Breaking Bad Habits
Even if you’ve only been playing bass for a couple of months, you’ve already developed some playing habits. If you’ve developed some bad ones, here’s what I recommend to help fix them:
Stick to the Unfamiliar
Take a break from playing anything you may have already learned to play on your bass. If you play things you are familiar with, you will quickly jump back into your old bass playing techniques. It will be easier to adapt new techniques to new, unfamiliar exercises, basslines and patterns. Once you’ve gotten better with the new bass techniques, it will be easier to go back and apply them to the music you were playing before.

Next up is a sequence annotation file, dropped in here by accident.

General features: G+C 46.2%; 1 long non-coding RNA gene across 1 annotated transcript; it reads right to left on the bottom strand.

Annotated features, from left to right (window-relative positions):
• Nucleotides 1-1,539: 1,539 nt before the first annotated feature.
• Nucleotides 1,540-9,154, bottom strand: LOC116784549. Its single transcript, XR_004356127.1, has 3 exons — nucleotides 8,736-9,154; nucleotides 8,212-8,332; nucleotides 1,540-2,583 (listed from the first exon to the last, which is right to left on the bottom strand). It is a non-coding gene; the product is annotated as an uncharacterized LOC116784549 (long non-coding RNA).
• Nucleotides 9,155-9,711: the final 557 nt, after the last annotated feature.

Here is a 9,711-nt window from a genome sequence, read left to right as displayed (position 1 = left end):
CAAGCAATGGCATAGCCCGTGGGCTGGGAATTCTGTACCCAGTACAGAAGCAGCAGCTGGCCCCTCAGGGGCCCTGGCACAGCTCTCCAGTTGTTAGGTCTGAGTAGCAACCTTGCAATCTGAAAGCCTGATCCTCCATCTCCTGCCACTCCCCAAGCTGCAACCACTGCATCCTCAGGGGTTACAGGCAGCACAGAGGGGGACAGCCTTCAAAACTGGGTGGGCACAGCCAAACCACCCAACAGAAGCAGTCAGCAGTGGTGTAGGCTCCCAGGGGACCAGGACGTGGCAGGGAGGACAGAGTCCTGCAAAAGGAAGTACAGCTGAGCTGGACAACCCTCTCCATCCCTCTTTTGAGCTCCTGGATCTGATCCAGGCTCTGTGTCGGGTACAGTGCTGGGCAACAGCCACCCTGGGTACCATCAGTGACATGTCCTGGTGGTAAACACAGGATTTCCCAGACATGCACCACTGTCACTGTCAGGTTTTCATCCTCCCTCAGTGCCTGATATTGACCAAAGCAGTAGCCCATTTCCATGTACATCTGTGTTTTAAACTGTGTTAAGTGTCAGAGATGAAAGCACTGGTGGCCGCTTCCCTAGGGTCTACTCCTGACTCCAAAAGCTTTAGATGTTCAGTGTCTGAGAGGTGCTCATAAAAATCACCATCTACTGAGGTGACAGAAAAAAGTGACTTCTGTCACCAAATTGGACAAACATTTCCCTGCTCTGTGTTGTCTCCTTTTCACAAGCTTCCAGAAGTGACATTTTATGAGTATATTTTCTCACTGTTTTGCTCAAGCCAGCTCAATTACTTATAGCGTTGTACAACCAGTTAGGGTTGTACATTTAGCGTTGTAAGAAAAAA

Avoiding songs you often play can be difficult if you currently play in a band. You will have to make an extra effort to work on your band’s songs applying the new techniques you want to develop.
If you’ve been playing for a while, you’ve built up some facility to play things quickly. You need to slow things down and pay attention to what your hands are doing. The faster you go, the more likely you will jump back into your old habits and make mistakes. Pace yourself with a metronome. There's no shame in working at things slowly.
Watch yourself in a mirror. Point the neck of the bass at the mirror so you can see the reflection of your plucking hand and, at the same time, you can see your fretting hand. If you want more feedback try recording yourself with a video camera. That can be very eye opening!
Overall, just be patient with yourself. Always try to learn things correctly as soon as possible. The more you delay, the harder it will be to change later.